the day

 

 

 

From: main@jfw.groups.io <main@jfw.groups.io> On Behalf Of Tom

Sent: Friday, May 11, 2018 6:18 PM

To: main@jfw.groups.io

Subject: Re: Where can I learn about formulas for Excel?

 

 

 

Hi,

 

Following is a formula to calculate the day of the week  from an input date.

 

In the first cell, in this case A4, type in 3/12/1988 and the cell with

the formula will display the week day.

 

 

 

=TEXT(A4,"dddd")

 

 

 

Depending on where you live and the date format, you may need to change

the formula a little.  This formula  works on 3 December 1988 and not

December 12 format.  But then it may not need to be altered at all.

You’ll just need to experiment.

 

 

 

HTH

 

Tom

 

 

 

 

 

 

 

 

 

 

 

From: main@jfw.groups.io [mailto:main@jfw.groups.io] On Behalf Of Kevin

Minor

Sent: Saturday, 12 May 2018 9:31 AM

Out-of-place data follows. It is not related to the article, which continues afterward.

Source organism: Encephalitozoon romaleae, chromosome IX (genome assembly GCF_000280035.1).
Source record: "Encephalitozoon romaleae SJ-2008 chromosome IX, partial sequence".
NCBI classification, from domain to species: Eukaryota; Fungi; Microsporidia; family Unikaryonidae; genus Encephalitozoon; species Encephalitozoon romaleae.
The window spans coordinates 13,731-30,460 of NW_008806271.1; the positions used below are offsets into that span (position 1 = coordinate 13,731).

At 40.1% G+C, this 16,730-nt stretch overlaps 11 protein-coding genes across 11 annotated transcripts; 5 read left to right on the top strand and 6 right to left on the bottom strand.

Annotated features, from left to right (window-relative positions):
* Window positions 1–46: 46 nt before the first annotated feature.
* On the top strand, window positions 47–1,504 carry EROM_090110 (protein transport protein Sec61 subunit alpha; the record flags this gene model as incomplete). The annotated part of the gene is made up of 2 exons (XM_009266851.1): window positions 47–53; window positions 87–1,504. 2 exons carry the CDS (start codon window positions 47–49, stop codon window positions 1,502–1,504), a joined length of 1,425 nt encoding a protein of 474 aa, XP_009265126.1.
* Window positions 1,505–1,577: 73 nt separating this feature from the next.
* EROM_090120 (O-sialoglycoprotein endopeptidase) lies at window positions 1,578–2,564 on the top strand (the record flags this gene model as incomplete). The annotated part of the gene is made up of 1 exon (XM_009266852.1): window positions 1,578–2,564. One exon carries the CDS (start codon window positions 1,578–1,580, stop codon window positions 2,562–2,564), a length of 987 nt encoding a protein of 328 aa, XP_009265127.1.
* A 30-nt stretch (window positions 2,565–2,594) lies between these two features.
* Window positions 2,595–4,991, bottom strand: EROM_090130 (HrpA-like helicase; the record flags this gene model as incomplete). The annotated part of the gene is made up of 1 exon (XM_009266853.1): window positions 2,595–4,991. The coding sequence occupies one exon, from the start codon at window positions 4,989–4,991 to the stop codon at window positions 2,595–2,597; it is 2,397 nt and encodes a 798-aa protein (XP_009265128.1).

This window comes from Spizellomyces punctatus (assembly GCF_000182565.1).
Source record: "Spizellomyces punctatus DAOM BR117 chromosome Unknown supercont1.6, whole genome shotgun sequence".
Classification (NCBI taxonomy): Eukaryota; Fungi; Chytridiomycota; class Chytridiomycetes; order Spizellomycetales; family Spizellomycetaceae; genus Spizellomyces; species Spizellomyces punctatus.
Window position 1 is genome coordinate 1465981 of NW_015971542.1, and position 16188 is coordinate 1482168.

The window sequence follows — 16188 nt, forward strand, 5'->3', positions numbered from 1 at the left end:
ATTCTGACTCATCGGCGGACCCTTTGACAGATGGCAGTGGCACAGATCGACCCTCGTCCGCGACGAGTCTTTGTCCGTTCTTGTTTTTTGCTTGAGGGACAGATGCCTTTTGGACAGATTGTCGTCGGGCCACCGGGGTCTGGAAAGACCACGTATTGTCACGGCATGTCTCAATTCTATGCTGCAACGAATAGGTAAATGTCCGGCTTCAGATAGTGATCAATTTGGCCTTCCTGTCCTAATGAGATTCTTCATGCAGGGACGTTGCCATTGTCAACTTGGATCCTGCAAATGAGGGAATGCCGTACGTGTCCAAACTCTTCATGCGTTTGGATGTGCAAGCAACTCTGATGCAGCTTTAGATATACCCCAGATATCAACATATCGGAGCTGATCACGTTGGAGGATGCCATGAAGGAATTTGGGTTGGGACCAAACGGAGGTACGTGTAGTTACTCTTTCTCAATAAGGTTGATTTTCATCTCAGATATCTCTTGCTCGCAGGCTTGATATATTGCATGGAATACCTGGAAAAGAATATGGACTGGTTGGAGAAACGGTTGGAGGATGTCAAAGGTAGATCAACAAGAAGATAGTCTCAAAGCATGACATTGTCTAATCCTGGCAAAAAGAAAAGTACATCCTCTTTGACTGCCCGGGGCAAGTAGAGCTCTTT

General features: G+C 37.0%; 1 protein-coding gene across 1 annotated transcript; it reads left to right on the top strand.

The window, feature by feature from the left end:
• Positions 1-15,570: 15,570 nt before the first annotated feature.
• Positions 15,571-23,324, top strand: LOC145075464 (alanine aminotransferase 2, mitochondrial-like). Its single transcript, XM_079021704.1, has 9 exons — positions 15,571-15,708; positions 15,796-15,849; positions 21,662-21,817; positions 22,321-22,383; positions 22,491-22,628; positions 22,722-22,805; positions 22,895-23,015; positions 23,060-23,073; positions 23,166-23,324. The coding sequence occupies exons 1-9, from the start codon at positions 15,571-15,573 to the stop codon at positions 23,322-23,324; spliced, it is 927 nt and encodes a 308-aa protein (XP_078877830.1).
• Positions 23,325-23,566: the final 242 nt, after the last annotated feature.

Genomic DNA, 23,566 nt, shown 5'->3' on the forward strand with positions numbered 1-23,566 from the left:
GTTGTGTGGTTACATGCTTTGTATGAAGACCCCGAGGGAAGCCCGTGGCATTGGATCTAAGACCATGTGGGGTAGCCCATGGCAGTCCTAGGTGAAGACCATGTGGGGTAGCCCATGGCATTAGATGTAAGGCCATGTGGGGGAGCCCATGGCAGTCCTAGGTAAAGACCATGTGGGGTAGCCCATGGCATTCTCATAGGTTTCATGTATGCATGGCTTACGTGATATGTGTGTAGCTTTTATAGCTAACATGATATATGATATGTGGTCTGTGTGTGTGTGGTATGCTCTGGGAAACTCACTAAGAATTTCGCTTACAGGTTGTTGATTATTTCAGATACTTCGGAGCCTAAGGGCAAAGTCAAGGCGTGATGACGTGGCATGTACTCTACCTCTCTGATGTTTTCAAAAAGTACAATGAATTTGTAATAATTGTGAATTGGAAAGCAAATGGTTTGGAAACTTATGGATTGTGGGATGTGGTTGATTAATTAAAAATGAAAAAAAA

To: main@jfw.groups.io

Subject: Where can I learn about formulas for Excel?

 

 

 

Hi.

 

 

 

I’m looking for a source to learn about the different formulas for

Excel.  I purchased the book that CathyAnne Murtha wrote, but it doesn’t

contain all the formulas that I’m looking for.  Essentially, I’d like a

kind of Excel for Dummies where all the formulas are listed and how they

work.  As an example, I’d like to know how to have Excel tell me the day

of the week a date will be.  Also, I’d like to know how many days are

between dates.  I looked through the book I got from Ms. Murtha, but it

doesn’t list all the formulas.

 

 

 

Thanks for any help.  Dates aren’t the only thing I’m looking for.  I

know Excel is a very powerful program, and I’d like to learn how to use

it to its fullest potential.